Under Georgia’s workers’ compensation laws, an employee who is out of work for at least seven days due to an on-the-job injury is entitled to weekly income benefits. These benefits are paid at the rate of 2/3 of the employee’s average weekly wage (subject to a state minimum and maximum).
The first check is to be mailed within three weeks of the date the employee was first out of work. If the employee is out of work for more than 21 consecutive days, he or she is to be paid for the “waiting week” as well.
In a recent case, an administrative law judge was asked to determine not the date upon which an employee’s weekly benefits began but whether those benefits should be ended based on a change in the employee’s condition.
Facts of the Case
In a case decided by the State Board of Workers’ Compensation, the employee worked in an office as an administrative assistant. In August 2015, an exterminator visited the office; on the next day, the employee had a reaction to the chemicals the exterminator had applied. She stopped working and started medical treatment a few days later, triggering an obligation by the employer to pay the employee weekly disability benefits. She attempted to return to work in November 2015, but she again had a reaction. Nevertheless, the employer (who was self-insured for the purposes of workers’ compensation) sought to terminate the employee’s weekly benefits checks on the ground that the employee had “a change for the better, either physical or economic or both.”
The Administrative Law Judge’s Decision
The judge ruled in favor of the employee, stating that he was not convinced that the employee had experienced a physical change in condition for the better. This decision was based on both the employee’s own testimony and the medical evidence, including a physician’s diagnosis of reactive airway dysfunction syndrome and chemical inhalation injury related to the office fumigation incident.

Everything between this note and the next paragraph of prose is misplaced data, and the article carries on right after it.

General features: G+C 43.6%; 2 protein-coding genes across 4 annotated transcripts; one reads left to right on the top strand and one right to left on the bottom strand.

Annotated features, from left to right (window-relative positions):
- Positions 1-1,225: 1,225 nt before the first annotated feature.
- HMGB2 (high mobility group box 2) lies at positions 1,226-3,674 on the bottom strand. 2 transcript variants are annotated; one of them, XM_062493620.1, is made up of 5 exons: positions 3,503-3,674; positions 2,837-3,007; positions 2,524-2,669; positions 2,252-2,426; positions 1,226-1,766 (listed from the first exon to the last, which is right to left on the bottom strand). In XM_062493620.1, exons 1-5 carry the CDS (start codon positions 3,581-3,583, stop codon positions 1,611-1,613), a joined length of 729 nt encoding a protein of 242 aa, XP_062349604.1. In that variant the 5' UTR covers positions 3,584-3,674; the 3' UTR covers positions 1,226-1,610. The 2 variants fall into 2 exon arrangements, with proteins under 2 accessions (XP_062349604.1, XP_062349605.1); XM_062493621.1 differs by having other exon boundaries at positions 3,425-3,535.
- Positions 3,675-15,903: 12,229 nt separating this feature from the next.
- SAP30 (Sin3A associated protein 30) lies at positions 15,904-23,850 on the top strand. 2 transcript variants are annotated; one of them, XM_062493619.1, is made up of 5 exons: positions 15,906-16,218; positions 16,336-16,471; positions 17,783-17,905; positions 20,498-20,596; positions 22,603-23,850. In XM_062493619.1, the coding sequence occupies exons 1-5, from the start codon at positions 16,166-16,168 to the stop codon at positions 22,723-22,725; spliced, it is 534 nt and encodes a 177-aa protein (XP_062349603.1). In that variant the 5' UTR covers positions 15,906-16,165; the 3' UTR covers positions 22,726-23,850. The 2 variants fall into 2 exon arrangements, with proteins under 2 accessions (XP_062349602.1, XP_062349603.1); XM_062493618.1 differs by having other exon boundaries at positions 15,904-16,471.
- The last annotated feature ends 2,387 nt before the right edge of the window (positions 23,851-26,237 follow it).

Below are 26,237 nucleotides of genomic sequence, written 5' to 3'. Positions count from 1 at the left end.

The judge also accepted the employee’s testimony concerning her business losses at the consignment shop, leading him to conclude that the employee had not had a positive economic change in condition, as urged by the employer. In so holding, the court also rejected the employer’s argument that the employee’s work as an administrative assistant at the time of her injury was “concurrent similar employment” to the work she was performing at the consignment shop.
Have Questions About Georgia Workers’ Compensation Law?
If you need to talk to an experienced Atlanta workers’ compensation attorney, call the Law Offices of T. Andrew Miller, LLC, for a free consultation. You can call us at (678) 894-4758 or use the contact form located on this website. We help injured workers throughout the greater Atlanta area, including those in DeKalb and Cobb Counties.
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